Journal: Wednesday 13 December 1995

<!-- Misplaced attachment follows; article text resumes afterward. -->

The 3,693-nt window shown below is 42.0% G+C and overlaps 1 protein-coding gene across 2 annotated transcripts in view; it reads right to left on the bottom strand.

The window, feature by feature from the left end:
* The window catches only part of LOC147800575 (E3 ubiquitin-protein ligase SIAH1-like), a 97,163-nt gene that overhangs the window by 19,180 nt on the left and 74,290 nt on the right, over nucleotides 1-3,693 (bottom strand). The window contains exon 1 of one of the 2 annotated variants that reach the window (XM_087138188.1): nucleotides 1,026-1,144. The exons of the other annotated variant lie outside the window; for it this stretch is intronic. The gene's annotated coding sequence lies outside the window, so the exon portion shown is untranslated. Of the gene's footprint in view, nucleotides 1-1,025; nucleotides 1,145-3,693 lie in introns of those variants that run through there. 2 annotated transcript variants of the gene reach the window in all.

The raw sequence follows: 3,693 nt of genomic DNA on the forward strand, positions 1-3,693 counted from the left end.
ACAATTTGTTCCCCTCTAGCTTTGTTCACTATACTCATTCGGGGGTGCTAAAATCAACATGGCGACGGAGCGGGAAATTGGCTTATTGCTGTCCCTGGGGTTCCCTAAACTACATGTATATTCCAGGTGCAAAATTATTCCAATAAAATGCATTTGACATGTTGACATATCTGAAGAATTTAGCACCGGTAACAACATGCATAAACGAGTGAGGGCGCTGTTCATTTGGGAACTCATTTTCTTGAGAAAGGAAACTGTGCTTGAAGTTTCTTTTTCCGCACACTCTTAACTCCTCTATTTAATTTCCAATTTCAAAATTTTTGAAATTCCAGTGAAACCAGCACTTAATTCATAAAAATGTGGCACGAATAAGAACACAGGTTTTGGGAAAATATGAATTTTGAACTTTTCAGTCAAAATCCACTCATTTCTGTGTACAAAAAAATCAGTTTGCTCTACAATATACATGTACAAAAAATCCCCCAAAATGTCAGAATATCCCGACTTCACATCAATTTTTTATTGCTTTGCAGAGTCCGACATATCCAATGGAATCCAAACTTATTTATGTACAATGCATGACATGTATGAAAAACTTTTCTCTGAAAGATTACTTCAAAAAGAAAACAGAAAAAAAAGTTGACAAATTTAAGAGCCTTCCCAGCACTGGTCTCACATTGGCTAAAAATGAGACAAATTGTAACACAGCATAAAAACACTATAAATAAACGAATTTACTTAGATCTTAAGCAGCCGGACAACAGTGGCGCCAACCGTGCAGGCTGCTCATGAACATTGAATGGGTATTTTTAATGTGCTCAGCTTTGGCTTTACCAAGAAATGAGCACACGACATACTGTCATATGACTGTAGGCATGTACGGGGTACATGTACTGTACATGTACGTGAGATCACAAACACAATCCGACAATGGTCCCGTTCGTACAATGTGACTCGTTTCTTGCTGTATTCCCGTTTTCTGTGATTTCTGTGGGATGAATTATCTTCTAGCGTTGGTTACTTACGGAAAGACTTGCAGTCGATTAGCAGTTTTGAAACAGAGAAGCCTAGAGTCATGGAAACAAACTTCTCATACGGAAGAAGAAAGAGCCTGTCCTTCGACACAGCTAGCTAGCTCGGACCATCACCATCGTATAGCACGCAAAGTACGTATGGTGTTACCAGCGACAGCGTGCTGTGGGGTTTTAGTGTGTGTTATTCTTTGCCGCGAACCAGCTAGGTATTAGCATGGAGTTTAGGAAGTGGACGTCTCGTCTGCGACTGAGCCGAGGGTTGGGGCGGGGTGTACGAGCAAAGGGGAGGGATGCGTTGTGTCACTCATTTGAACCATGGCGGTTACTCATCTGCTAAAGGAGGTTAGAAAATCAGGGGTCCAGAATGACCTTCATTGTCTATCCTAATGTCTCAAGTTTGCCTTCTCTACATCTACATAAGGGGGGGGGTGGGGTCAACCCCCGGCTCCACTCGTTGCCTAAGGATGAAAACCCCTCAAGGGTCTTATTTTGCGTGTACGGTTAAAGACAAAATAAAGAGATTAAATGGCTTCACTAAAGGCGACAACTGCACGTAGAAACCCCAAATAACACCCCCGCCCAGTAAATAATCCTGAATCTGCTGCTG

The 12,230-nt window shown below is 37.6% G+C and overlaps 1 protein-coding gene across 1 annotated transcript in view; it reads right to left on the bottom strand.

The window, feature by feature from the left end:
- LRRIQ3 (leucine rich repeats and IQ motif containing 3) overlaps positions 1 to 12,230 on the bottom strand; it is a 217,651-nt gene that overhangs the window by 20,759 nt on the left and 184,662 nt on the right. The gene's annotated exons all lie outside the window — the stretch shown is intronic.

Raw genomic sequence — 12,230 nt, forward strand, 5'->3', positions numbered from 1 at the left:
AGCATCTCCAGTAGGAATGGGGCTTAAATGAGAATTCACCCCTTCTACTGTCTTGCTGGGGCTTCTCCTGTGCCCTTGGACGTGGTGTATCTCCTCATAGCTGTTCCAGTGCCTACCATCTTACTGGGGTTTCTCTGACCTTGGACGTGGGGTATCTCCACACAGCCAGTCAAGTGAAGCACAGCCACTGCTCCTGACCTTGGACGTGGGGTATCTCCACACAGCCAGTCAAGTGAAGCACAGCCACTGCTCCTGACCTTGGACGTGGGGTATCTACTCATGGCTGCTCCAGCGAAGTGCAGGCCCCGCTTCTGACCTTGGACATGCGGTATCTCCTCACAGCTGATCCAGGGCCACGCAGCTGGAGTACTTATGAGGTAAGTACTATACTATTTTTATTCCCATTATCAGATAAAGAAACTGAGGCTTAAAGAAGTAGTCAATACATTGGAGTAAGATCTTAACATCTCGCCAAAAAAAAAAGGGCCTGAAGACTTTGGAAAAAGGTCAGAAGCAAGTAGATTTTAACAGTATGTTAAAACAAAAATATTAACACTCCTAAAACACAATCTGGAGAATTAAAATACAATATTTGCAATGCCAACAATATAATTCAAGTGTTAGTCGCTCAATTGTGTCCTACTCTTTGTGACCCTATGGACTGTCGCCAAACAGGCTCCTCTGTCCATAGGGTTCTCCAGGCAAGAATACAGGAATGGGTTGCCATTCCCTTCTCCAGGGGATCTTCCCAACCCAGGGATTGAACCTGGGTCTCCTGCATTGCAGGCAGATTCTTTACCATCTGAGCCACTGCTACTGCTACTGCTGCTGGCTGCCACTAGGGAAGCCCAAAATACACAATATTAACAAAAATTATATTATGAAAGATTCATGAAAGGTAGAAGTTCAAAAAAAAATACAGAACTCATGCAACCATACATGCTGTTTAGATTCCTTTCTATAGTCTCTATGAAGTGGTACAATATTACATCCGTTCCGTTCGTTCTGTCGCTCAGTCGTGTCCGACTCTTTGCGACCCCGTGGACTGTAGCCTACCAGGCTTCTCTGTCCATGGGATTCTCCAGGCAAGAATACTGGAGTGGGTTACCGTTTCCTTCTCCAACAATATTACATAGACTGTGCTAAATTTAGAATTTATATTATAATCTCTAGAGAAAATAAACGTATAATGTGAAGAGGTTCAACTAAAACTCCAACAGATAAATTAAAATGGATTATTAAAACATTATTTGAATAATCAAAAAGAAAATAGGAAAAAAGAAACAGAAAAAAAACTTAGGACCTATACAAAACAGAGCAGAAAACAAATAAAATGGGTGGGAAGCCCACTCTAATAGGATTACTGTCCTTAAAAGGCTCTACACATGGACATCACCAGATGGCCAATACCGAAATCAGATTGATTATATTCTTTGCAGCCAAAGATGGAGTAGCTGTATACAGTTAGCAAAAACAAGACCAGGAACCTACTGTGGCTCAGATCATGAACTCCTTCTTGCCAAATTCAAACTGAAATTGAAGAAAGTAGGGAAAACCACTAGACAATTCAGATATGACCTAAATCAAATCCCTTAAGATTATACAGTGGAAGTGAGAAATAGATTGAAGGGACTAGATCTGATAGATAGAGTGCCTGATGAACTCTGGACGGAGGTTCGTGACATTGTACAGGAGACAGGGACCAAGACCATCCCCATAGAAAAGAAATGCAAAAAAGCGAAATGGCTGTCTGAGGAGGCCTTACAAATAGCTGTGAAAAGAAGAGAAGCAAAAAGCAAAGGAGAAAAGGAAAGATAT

After a short walk along the Corniche and lunch on the cruise boat we were once more steaming down the river, this time going north, back towards Kom Ombo. Another lazy afternoon watching the fascinating life on the river banks. Every now and then I saw groups of black-clad women at the water’s edge balancing large clay pots on their heads and walking gracefully along as if the heavy pots weighed no more than a sack of feathers. The women seemed so accomplished at this traditional daily task that they had no need to hold on to them. Sometimes a donkey pulled a flat wooden-wheeled cart along a track, driven by a young boy swinging his legs and swishing a palm frond, moving no faster than his ancient ancestors would have done. As we cruised passed Kom Ombo to our right, the elegant temple still perched enticingly on its hill, but from this more distant view I could also see the smoke-stacks and factories of the modern industrialised town behind. Further down river as the sun began to set, fishermen were silhouetted against the banks, knee-deep among the bright green rushes. Sometimes they were so far out in the river on narrow strips of land that they appeared to be walking on the calm silvery water. Tiny red and green fishing boats began to appear further out in the current, one man beating the bottom of the boat with a stick to attract the fish, while another cast his nets in a wide dripping arc. Everywhere, white egrets soared above the fishermen waiting for discarded morsels. Occasionally a great heron flew at river-level among the reeds, huge wings outstretched on some errand of its own, or perched grandly on the lower branches of an overhanging tree. While my companions slept on sun beds on deck I was riveted to this water-bourn rhythm of life in the Egyptian countryside. A sense of calm had washed over me with the gently moving river, more powerful than a tranquiliser.